Arriving in the new orchard for an inspection this week, he burst into peals of laughter, out of sheer delight. 'Isn't it marvellous]' he cried. 'Isn't it beautiful] How could anyone think of bulldozing something like this?'

I agreed that only philistine lunatics could contemplate such brutality. The trees are 17 years old and in their prime: they should go on producing for another 30 years. They are beautifully set out in arrow-straight rows, above a carpet of velvety turf, from which the fallen apples can be picked up mechanically.

Most of the trees are loaded with fruit - Yarlington Mill apples dark red, Michelin yellow. But the kind that excite Mr Temperley most are Stoke Red, an old bitter-sharp variety, 'brilliant for cider', with slim, greyish leaves like those of a willow. 'I love the look of those trees,' he said fondly. 'You can imagine pigs standing under them.'

Many varieties of cider apple are French, he explained, but several came from Somerset in the first place. Any name with 'Jersey' in it - Chisel Jersey, Harry Masters' Jersey - betrays a West Country origin, as 'jaysey' is the local word for apple.

Mr Temperley claims that Somerset has the best land and the best climate in the world for growing cider apples, and that it is madness not to make the best use of so rare an asset.

'We are the produce of the orchards of Somerset,' he says, in regal fashion. 'We are the apples of Somerset.' He readily concedes that French growers and distillers gave him unstinting help in setting up his new business, but reckons that his brandy is not a copy of Calvados; rather, he says, it is a 'friendly cousin' - smoother, fresher and more appley than its Normandy equivalent.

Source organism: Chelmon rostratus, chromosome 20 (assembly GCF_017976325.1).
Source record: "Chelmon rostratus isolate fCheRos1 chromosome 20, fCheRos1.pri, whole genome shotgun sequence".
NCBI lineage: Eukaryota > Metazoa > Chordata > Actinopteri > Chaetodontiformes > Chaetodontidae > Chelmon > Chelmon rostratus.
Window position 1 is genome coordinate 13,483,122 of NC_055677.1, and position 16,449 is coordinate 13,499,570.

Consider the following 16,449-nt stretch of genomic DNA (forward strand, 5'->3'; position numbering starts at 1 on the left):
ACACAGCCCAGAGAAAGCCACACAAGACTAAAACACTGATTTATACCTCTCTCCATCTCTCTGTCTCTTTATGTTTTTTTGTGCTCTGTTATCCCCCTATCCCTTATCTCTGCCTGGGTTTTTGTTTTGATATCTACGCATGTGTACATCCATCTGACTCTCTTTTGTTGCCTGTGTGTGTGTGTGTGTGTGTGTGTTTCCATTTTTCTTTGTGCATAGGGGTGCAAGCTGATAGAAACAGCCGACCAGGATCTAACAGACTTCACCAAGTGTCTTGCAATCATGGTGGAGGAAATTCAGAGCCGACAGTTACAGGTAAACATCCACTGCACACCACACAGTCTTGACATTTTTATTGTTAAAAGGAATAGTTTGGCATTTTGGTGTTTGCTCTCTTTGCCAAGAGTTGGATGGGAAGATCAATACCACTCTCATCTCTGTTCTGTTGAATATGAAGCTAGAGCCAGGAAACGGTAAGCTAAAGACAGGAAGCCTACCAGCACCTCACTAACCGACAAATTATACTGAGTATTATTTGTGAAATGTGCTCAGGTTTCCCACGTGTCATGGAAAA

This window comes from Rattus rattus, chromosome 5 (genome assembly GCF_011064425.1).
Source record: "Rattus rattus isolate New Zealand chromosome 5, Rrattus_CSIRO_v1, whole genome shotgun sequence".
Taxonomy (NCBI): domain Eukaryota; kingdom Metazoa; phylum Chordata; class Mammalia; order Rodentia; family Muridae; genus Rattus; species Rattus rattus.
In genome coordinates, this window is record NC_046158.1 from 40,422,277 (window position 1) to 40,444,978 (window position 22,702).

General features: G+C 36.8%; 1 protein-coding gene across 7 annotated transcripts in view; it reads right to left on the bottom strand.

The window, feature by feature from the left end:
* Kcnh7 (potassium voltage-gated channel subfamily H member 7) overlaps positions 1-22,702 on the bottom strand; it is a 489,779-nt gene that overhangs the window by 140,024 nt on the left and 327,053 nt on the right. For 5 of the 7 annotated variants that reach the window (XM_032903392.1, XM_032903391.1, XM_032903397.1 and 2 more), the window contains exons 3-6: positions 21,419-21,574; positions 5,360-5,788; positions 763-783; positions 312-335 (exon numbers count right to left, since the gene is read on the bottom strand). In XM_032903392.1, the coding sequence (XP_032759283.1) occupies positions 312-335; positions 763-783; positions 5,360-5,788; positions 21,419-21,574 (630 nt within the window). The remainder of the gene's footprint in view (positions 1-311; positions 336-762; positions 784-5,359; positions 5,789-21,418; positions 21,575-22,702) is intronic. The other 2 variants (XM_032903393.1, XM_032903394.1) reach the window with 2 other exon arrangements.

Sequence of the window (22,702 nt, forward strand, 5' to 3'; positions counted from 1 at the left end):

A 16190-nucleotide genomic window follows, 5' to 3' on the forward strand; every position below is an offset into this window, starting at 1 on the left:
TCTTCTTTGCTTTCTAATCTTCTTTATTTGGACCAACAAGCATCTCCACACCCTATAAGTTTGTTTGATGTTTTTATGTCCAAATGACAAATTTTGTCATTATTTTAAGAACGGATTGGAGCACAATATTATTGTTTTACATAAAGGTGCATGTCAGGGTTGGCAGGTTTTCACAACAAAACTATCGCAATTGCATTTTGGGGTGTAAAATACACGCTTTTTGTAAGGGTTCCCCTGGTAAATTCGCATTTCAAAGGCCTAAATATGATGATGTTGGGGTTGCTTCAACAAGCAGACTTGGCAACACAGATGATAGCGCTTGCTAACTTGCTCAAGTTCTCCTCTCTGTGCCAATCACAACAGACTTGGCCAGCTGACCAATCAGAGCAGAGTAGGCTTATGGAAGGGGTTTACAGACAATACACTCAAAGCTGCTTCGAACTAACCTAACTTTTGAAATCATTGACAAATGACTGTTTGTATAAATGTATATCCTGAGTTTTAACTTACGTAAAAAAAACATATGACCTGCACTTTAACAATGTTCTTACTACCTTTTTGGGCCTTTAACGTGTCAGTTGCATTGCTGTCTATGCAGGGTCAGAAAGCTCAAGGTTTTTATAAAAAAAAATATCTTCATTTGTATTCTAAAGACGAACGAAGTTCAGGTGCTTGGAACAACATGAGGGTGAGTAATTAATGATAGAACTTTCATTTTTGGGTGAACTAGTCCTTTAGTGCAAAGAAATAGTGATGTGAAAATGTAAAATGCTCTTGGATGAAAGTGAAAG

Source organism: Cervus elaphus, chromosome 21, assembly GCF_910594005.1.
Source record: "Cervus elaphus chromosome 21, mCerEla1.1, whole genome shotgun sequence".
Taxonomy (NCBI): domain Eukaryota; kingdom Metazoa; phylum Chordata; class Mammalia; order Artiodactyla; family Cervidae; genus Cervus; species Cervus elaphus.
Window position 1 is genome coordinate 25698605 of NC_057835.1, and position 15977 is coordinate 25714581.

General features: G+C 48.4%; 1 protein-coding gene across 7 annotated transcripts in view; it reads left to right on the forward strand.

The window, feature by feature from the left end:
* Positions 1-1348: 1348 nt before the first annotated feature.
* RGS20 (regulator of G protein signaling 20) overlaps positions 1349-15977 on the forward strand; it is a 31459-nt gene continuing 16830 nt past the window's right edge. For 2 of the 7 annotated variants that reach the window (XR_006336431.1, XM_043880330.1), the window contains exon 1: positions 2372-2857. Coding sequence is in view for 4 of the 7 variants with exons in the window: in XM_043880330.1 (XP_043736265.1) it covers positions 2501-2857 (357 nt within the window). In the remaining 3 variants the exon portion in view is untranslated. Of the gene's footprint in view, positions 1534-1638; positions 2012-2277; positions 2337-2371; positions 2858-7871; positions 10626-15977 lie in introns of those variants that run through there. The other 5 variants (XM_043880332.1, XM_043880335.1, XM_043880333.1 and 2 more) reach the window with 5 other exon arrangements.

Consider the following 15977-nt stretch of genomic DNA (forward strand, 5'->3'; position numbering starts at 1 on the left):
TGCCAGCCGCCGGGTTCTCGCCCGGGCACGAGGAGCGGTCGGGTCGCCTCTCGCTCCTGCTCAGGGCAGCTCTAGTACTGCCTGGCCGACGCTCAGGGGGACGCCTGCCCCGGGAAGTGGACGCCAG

The juice of this year's harvest, now being crushed, will ferment in vats for at least three months. Some will remain as cider and be sold locally, but the bulk will go on to the distillery. In a building defended like Fort Knox by sundry alarms and 68 locks, two French stills nicknamed Josephine and Fifi will begin work in January, turning out a high-octane spirit about 70 per cent alcohol.

This will then be stored in oak casks for a minimum of three years before blending and dilution start. Several different types of casks are used, including some that have already held sherry, others that have stored bourbon and others that are brand new. The spirit is moved from one to another, as the blenders dictate, and much will depend on their skill.

The present prices - pounds 18 for a whole bottle, pounds 11 for a half - seem no deterrent to sales. Rumour has it that the 1992 bottling - about to be released - is even rounder and smoother than the 1991, and several keen imbibers have put down deposits on bottles of the 10-year-old, which will be ready in the year 2000. According to Mr Temperley, the reason he advertised this was not so much to secure advance orders as to demonstrate that he is making a long-term commitment to his task and 'intends to stick around'. Nevertheless, the number of people who have responded shows what he describes as 'an embar-

rassing amount of confidence in the appeal of Somerset cider


Next Saturday his second vintage will be officially inaugurated by Paddy Ashdown, MP, with a ceremony planned to take place in the newly acquired orchard. One part of the proceedings will be the pouring of a libation round a tree. Just as there is a local tradition that cider makers symbolically return a little of their nectar to the tree, so a potion of fiery spirit will go back to the earth which begot it.

Cynics remark that it may well kill the tree stone dead; but more cheerful punters predict that it will be the first of innumerable such offerings, which will be poured every autumn for generations to come.